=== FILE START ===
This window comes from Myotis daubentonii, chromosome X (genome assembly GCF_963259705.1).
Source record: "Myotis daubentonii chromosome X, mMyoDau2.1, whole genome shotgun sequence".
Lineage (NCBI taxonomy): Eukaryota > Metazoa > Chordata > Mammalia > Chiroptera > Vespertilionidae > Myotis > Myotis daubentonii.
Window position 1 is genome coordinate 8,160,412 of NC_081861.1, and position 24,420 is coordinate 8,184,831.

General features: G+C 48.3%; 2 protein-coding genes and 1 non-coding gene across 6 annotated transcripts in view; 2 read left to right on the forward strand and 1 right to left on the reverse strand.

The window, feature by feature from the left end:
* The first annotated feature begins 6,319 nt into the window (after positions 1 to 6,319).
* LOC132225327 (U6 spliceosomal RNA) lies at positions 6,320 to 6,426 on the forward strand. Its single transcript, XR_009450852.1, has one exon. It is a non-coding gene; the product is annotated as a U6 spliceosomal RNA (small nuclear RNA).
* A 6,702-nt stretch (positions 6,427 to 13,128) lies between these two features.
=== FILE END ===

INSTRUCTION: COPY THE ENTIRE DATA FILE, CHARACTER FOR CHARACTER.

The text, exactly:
This window comes from Myotis daubentonii, chromosome X (genome assembly GCF_963259705.1).
Source record: "Myotis daubentonii chromosome X, mMyoDau2.1, whole genome shotgun sequence".
Lineage (NCBI taxonomy): Eukaryota > Metazoa > Chordata > Mammalia > Chiroptera > Vespertilionidae > Myotis > Myotis daubentonii.
Window position 1 is genome coordinate 8,160,412 of NC_081861.1, and position 24,420 is coordinate 8,184,831.

General features: G+C 48.3%; 2 protein-coding genes and 1 non-coding gene across 6 annotated transcripts in view; 2 read left to right on the forward strand and 1 right to left on the reverse strand.

The window, feature by feature from the left end:
* The first annotated feature begins 6,319 nt into the window (after positions 1 to 6,319).
* LOC132225327 (U6 spliceosomal RNA) lies at positions 6,320 to 6,426 on the forward strand. Its single transcript, XR_009450852.1, has one exon. It is a non-coding gene; the product is annotated as a U6 spliceosomal RNA (small nuclear RNA).
* A 6,702-nt stretch (positions 6,427 to 13,128) lies between these two features.